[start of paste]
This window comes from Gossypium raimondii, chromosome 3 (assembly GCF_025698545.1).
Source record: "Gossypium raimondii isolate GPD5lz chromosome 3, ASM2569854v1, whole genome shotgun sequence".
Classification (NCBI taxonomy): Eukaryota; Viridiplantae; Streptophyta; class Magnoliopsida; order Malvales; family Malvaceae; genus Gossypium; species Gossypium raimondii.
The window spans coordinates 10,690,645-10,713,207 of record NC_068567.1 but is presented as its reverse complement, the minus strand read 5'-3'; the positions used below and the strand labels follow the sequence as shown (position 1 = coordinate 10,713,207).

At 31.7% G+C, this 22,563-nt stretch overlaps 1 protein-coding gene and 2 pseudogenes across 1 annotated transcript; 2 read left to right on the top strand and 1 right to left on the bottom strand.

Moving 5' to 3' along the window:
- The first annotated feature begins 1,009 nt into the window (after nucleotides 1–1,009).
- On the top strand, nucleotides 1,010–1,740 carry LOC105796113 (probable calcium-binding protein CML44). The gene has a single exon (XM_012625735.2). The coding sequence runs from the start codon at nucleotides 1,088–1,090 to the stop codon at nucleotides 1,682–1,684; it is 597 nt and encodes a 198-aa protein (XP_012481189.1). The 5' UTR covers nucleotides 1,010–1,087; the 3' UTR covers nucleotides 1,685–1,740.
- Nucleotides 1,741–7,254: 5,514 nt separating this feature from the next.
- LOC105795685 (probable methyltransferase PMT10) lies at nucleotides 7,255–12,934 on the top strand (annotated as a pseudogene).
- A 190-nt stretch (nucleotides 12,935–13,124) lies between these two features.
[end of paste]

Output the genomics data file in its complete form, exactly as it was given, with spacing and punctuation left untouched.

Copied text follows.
This window comes from Gossypium raimondii, chromosome 3 (assembly GCF_025698545.1).
Source record: "Gossypium raimondii isolate GPD5lz chromosome 3, ASM2569854v1, whole genome shotgun sequence".
Classification (NCBI taxonomy): Eukaryota; Viridiplantae; Streptophyta; class Magnoliopsida; order Malvales; family Malvaceae; genus Gossypium; species Gossypium raimondii.
The window spans coordinates 10,690,645-10,713,207 of record NC_068567.1 but is presented as its reverse complement, the minus strand read 5'-3'; the positions used below and the strand labels follow the sequence as shown (position 1 = coordinate 10,713,207).

At 31.7% G+C, this 22,563-nt stretch overlaps 1 protein-coding gene and 2 pseudogenes across 1 annotated transcript; 2 read left to right on the top strand and 1 right to left on the bottom strand.

Moving 5' to 3' along the window:
- The first annotated feature begins 1,009 nt into the window (after nucleotides 1–1,009).
- On the top strand, nucleotides 1,010–1,740 carry LOC105796113 (probable calcium-binding protein CML44). The gene has a single exon (XM_012625735.2). The coding sequence runs from the start codon at nucleotides 1,088–1,090 to the stop codon at nucleotides 1,682–1,684; it is 597 nt and encodes a 198-aa protein (XP_012481189.1). The 5' UTR covers nucleotides 1,010–1,087; the 3' UTR covers nucleotides 1,685–1,740.
- Nucleotides 1,741–7,254: 5,514 nt separating this feature from the next.
- LOC105795685 (probable methyltransferase PMT10) lies at nucleotides 7,255–12,934 on the top strand (annotated as a pseudogene).
- A 190-nt stretch (nucleotides 12,935–13,124) lies between these two features.